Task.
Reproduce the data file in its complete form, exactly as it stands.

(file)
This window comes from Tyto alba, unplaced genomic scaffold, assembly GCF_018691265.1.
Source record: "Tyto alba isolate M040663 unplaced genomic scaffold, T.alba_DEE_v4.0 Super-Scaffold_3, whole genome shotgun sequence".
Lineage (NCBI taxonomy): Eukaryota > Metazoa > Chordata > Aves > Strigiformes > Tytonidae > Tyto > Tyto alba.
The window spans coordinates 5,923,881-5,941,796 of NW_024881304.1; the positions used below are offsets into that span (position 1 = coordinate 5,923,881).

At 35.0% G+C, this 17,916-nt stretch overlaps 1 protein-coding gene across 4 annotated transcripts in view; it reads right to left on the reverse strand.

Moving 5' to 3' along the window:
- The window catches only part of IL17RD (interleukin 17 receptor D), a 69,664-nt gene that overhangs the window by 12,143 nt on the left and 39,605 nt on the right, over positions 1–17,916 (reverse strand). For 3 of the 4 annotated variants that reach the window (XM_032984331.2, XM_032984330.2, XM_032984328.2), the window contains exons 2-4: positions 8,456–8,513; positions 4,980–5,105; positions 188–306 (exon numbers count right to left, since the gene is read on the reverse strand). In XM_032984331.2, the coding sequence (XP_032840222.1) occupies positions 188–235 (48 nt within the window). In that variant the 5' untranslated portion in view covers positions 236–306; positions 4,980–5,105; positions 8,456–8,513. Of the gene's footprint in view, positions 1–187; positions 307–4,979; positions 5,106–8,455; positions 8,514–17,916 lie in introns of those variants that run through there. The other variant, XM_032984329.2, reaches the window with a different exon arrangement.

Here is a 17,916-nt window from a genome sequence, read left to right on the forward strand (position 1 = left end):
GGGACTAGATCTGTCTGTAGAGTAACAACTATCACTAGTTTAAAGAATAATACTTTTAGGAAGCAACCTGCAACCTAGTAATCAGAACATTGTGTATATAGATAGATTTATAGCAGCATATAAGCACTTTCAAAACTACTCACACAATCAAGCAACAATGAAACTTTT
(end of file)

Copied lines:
This window comes from Tyto alba, unplaced genomic scaffold, assembly GCF_018691265.1.
Source record: "Tyto alba isolate M040663 unplaced genomic scaffold, T.alba_DEE_v4.0 Super-Scaffold_3, whole genome shotgun sequence".
Lineage (NCBI taxonomy): Eukaryota > Metazoa > Chordata > Aves > Strigiformes > Tytonidae > Tyto > Tyto alba.
The window spans coordinates 5,923,881-5,941,796 of NW_024881304.1; the positions used below are offsets into that span (position 1 = coordinate 5,923,881).

At 35.0% G+C, this 17,916-nt stretch overlaps 1 protein-coding gene across 4 annotated transcripts in view; it reads right to left on the reverse strand.

Moving 5' to 3' along the window:
- The window catches only part of IL17RD (interleukin 17 receptor D), a 69,664-nt gene that overhangs the window by 12,143 nt on the left and 39,605 nt on the right, over positions 1–17,916 (reverse strand). For 3 of the 4 annotated variants that reach the window (XM_032984331.2, XM_032984330.2, XM_032984328.2), the window contains exons 2-4: positions 8,456–8,513; positions 4,980–5,105; positions 188–306 (exon numbers count right to left, since the gene is read on the reverse strand). In XM_032984331.2, the coding sequence (XP_032840222.1) occupies positions 188–235 (48 nt within the window). In that variant the 5' untranslated portion in view covers positions 236–306; positions 4,980–5,105; positions 8,456–8,513. Of the gene's footprint in view, positions 1–187; positions 307–4,979; positions 5,106–8,455; positions 8,514–17,916 lie in introns of those variants that run through there. The other variant, XM_032984329.2, reaches the window with a different exon arrangement.

Here is a 17,916-nt window from a genome sequence, read left to right on the forward strand (position 1 = left end):
GGGACTAGATCTGTCTGTAGAGTAACAACTATCACTAGTTTAAAGAATAATACTTTTAGGAAGCAACCTGCAACCTAGTAATCAGAACATTGTGTATATAGATAGATTTATAGCAGCATATAAGCACTTTCAAAACTACTCACACAATCAAGCAACAATGAAACTTTT